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Celebrate an injury-free Independence Day | Families

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Celebrate an injury-free Independence Day
Families, Health, Style
Celebrate an injury-free Independence Day

LITTLE ROCK, Ark. – Fireworks stands across the state are starting to do big business as Arkansans prepare to celebrate the Independence Day weekend.

Because Attorney General Dustin McDaniel hopes everyone has a safe and happy holiday, he issued these safety tips to remind Arkansans about state laws concerning fireworks. “While fireworks are a traditional part of Fourth of July festivities for many families, they can be dangerous if not used properly,” McDaniel said.

According to the Consumer Product Safety Commission, three people were killed and an estimated 8,600 others injured in fireworks-related incidents in 2010, with 40 percent of those suffering injuries being children 15 years old or younger.

More than half the injuries – most often burns or lacerations to the hands, fingers and legs -- came from firecrackers, sparklers and bottle rockets.

Arkansas’s “Fireworks Act,” which controls the sale and use of fireworks, requires sellers to obtain a license and follow other requirements in order to sell fireworks legally in the state.  Permits are issued for several levels of sales, but no licenses are approved for anyone under age 21.  In some instances, the law prohibits sales. For instance, fireworks may not be sold to children under the age of 12 or to persons who are intoxicated.

The law also requires that only fireworks designated as Class C are permitted for use.  This includes Roman candles, skyrockets, helicopter-type rockets, cylindrical fountains, cone fountains, wheels, illuminating torches, mines and shells, firecrackers and salutes.  However, these items are restricted according to the amount of explosives they contain.  All fireworks must be labeled with the words: “I.C.C. Class C Common fireworks.”  Non-exploding items, such as cones, bottle, tube or other serpentine pop-off novelties, nonpoisonous toy snakes, smoke sticks without report, and sparklers may be sold at any time.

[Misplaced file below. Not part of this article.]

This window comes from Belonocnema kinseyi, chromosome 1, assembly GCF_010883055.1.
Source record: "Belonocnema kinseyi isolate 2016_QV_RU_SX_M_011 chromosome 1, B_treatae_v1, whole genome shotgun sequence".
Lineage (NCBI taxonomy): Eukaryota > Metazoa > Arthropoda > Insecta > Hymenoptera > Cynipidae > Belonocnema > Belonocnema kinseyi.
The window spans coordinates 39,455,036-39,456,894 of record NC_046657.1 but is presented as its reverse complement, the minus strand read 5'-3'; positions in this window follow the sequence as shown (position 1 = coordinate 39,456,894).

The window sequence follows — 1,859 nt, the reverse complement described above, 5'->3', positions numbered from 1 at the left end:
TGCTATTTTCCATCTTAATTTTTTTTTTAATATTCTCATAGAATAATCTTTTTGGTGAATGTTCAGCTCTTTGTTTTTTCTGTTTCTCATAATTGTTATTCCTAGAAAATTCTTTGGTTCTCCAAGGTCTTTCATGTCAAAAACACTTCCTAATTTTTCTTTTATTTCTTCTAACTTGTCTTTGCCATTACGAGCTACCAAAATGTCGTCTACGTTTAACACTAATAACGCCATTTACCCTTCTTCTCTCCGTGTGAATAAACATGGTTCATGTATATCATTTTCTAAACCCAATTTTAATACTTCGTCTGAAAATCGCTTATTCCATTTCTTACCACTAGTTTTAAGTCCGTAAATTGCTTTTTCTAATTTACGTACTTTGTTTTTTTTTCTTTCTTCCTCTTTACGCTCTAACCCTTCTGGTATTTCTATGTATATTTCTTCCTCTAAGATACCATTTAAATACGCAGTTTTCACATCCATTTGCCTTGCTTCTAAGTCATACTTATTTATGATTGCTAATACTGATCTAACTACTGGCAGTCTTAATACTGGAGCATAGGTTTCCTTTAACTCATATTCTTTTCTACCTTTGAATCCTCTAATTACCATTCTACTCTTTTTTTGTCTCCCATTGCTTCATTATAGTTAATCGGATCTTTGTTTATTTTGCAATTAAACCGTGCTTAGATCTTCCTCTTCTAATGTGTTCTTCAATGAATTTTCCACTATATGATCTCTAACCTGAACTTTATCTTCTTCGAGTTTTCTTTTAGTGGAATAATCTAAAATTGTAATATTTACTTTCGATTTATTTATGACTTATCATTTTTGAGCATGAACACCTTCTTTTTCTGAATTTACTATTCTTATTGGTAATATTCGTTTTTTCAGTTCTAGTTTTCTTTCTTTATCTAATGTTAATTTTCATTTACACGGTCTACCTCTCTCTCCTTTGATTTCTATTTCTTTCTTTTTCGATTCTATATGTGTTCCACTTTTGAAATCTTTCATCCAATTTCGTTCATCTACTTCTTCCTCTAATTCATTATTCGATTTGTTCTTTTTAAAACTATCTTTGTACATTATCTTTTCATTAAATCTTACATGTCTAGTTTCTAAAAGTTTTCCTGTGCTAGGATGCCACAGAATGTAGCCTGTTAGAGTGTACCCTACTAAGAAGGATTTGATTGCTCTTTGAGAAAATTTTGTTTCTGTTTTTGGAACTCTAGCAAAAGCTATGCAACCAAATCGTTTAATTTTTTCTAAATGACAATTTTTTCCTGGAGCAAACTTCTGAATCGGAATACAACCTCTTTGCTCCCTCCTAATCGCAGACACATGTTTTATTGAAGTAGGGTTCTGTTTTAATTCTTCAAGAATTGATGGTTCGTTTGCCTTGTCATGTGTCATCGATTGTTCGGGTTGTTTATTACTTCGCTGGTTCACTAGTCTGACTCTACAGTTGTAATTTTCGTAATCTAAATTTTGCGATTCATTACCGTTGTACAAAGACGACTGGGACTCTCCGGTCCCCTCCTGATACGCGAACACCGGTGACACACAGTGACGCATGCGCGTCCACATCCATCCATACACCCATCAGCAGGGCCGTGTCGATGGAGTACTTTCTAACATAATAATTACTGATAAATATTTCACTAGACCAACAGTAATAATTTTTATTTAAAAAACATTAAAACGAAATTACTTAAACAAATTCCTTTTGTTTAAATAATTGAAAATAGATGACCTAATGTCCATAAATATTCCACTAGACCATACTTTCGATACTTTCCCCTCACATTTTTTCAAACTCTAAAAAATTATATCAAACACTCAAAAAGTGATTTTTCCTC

Legally purchased fireworks can be as much of a safety threat as those that are prohibited in Arkansas. Children are especially vulnerable. Most fireworks injuries occur to young people under age 20. The best way for families to stay safe is to enjoy the professional fireworks displays taking place across the state over the holiday weekend rather than hold a private event in an enclosed space.

If you do choose to handle any fireworks this holiday, here are some tips to follow in order to reduce the risk of injury.

  • Buy from properly state-licensed sellers.
  • Always read and follow label directions.
  • Use outdoors only.
  • Make sure children have adult supervision, or, better yet, let adults light all fireworks.
  • Always have water handy (a garden hose and a bucket).
  • Light only one firework at a time.
  • Never re-light a "dud" firework (wait 15 to 20 minutes and soak it in a bucket of water).
  • Dispose of fireworks properly by soaking them in water and then disposing in a trash can.
  • Never throw or point fireworks at other people.
  • Never shoot fireworks in metal or glass containers.
  • Wear eye protection (even onlookers, especially children).
  • Never have any part of the body over the firework.
  • Be aware of current “burn bans” by visiting the Arkansas Forestry Commission’s fire information site at http://www.arkfireinfo.org/index.php?do:showBurnBans.

By taking simple safety measures, Arkansans can enjoy their holiday with family and friends. For more information, contact the Public Protection Department of the Attorney General's Office at (501) 682-2341, (800) 482-8982 or online at www.ArkansasAG.gov.

Families, Health, Style